Friday, February 21, 2014


I struggle....often. I struggle with the fine delicate balance which is life. It's a teeter totter...up and down, down and up.  Every morning I find myself allocating time for each aspect of my life.  Every evening, I ask myself if I achieved that balance.  It can be anything from drinking enough water to maintaining a balanced diet to making sure all the bills got paid, etc.  Questions all day run through my head....  Am I working too long in the computer? Do my kids need me?  Is someone trying to reach me?  Is there important information that I'm missing?  Did I read enough with the kids today? Did we play enough?   Yes, it's exhausting.  Does every parent do this?  Or just obsessive ones?  Too many times, I've read passages and posts of cancer parents talking about their obsession...and guilt. "Too many precious hours researching, trying to save my child's life when I should have just put the computer down and spent time with him".  

It is so easy to see how precious life is when you question whether it will be always be there. That's an easy decision.  The fight has to be fought.  And you do. But life has this funny way of balancing it back.  Possibly the belief that it will, once again, always be there.  Maybe this is a coping mechanism?  Maybe this is a way to deal with returning to real life?   Cancer had my child....and we fought.  We fought like hell.  We won. Life doesn't go back to "normal"....whatever that might be.  It just changes.  And now, we fight like hell for every other parent who has a child with cancer now...and in the future.

These days often need adjustment from one to the next. It goes without saying that my family, being a wife and a mom is the first priority. Do I really need to write this?  That would always make the most sense. But sometimes these obsessions take over and makes me question my actions for my intentions.  Maybe it just comes from a place of guilt deep down.  I fought like hell for her life. Why don't I want to spend every minute with her...and Bridget?  Ok, I secretly do...but I don't.  That would just be weird. I want her to be independent...her and Bridget. And I want to...I need to see through my own passion.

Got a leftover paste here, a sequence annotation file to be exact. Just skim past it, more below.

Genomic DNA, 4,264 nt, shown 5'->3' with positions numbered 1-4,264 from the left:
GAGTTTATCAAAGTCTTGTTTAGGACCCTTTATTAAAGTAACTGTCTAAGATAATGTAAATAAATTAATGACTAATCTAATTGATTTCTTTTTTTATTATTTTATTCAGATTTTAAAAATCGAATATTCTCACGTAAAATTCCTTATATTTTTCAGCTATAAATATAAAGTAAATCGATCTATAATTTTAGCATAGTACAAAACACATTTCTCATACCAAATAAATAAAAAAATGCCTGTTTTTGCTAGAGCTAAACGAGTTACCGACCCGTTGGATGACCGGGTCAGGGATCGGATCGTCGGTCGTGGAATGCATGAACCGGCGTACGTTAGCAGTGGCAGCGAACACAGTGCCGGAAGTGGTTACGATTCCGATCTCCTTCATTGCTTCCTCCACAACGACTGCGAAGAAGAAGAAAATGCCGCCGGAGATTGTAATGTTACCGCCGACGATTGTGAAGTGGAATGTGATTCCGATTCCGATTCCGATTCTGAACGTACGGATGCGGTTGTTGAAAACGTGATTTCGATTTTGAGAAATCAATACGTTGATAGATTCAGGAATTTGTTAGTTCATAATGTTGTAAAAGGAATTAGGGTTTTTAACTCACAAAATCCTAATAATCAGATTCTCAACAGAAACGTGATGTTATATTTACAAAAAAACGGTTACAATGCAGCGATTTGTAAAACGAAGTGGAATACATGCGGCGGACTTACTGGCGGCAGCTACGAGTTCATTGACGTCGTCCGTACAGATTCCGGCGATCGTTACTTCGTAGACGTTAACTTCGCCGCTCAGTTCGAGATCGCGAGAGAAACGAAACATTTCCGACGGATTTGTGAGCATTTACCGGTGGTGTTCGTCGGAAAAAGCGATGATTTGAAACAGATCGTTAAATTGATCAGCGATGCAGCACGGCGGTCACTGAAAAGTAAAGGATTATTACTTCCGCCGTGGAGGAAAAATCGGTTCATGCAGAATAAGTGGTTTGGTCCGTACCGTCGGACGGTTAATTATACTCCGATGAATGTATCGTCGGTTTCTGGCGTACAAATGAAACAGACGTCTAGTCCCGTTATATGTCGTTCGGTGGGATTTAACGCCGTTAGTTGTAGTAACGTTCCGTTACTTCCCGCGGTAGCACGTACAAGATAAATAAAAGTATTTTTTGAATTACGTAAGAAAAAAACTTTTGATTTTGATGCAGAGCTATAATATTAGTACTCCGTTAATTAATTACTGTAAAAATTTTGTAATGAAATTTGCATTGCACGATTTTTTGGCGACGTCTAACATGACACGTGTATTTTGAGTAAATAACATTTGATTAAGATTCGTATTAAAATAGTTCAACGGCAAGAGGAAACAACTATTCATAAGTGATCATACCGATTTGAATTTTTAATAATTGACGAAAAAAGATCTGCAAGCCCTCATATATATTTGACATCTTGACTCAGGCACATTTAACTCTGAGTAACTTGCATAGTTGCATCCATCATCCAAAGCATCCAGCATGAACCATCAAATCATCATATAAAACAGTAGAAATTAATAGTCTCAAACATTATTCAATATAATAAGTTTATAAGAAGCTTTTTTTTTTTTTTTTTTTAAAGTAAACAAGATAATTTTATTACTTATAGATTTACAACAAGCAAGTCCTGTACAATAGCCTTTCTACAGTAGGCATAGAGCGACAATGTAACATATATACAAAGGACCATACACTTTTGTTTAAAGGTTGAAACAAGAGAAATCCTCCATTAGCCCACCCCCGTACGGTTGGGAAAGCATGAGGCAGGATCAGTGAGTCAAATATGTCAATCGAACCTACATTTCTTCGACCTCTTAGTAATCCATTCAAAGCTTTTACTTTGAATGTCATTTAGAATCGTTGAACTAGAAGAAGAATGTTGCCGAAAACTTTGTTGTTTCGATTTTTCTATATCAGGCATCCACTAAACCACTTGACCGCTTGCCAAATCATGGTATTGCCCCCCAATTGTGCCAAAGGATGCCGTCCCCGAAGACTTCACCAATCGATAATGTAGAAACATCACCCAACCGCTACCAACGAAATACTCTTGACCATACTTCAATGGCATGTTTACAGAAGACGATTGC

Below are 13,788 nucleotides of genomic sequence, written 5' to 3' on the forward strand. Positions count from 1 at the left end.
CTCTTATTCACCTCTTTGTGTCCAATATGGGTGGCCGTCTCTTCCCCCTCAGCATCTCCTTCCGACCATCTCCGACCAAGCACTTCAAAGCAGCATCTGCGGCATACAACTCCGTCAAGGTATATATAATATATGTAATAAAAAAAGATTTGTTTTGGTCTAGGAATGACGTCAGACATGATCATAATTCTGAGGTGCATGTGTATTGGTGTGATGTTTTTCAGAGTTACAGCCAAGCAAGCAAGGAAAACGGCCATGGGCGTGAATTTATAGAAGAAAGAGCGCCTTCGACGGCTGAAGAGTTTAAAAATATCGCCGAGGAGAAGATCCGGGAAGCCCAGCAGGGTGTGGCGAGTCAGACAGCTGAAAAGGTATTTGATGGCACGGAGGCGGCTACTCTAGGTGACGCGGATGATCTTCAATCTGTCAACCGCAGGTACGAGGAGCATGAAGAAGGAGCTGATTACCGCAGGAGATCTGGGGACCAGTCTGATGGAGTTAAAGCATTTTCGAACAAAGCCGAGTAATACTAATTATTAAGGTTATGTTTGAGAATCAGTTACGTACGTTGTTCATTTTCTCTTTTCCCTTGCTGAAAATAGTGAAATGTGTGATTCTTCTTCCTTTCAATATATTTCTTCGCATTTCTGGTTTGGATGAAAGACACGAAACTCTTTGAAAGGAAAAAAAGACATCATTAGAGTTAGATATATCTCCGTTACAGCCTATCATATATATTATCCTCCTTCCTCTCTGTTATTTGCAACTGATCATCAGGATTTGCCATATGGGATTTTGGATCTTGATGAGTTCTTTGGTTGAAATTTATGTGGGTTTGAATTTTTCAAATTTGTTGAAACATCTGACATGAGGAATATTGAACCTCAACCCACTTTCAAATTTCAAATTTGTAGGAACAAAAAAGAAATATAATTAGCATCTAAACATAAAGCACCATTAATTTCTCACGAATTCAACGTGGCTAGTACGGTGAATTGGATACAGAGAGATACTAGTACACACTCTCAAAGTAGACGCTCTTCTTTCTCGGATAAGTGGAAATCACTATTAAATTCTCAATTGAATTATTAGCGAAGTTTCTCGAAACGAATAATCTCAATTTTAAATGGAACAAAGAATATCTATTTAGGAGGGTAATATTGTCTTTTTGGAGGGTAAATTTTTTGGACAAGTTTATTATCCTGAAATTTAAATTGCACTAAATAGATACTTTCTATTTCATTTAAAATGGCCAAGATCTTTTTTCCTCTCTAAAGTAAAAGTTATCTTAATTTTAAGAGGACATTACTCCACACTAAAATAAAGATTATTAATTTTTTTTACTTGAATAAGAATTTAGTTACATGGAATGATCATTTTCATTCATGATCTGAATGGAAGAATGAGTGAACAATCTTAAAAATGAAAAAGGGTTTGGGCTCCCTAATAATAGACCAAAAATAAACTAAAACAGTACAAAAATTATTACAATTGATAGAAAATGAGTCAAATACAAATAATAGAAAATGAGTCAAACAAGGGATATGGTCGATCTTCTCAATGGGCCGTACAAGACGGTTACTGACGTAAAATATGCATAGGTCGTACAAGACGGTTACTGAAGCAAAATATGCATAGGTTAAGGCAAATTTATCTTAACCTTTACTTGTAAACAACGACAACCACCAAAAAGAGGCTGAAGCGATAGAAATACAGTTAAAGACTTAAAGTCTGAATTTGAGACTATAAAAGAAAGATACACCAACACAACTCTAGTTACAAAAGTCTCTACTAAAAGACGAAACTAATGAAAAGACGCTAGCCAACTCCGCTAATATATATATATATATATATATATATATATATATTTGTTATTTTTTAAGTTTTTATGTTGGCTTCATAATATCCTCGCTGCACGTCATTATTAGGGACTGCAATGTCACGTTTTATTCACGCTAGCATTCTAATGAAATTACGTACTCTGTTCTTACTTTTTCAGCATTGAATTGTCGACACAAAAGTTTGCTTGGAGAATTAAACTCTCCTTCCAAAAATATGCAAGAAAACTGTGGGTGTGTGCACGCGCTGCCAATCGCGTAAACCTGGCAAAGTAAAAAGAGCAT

Adam and I are a pretty good balancing team. He pulls me back from getting too crazy into the plans for the foundation, I pull him back in, he starts to pull me back again....then I start pulling him in again. This morning, he tells me that I was funny going to bed last night.  I asked him what happened and he said "you were lying there with the phone on your nose. You were trying to 'think' before the ambien kicked in and I kept telling you to go to bed".  Now I know why my nose is phone fell on it.  Thoughts constantly run through my mind and keep me awake at night, unless I take my ambien. Yes, ambien.  I take it often. When I don't, I don't sleep.  I was trying to write down my ideas...for the to bring in more money....find that critical piece of we can start making a difference against pediatric cancer and set out what we aim to do...find a cure.  

It's funny to hear myself talk about a "cure". I never believed it was possible to cure cancer in my pre-cancer mom days. Now, it's all I hope for.  There are so many many ideas. It's scary. I don't want to loose myself in this foundation and forget why I'm here in the first place....because of my daughter....because of my family.  But I want to make a difference. It's a balance. 

I sometimes read that as soon as a child is diagnosed, it's like that's when life began.   You want to soak in every single second, every breath, every movement and never forget it. Why does it have to be like this once a child is diagnosed?  Because we easily take it for it will pretty much be there....why wouldn't it?  I go a million miles an hour.  But to stop and watch my girls sleep is just heaven. The other night, G must have known I needed her. She asked me to come lie with her.  I got to watch her little face, which brings me back to when she was a little baby. I got to soak in her hair...taking a deep breath and soaking it all in. I hope I never loose that. I hope I never have to think again about loosing that.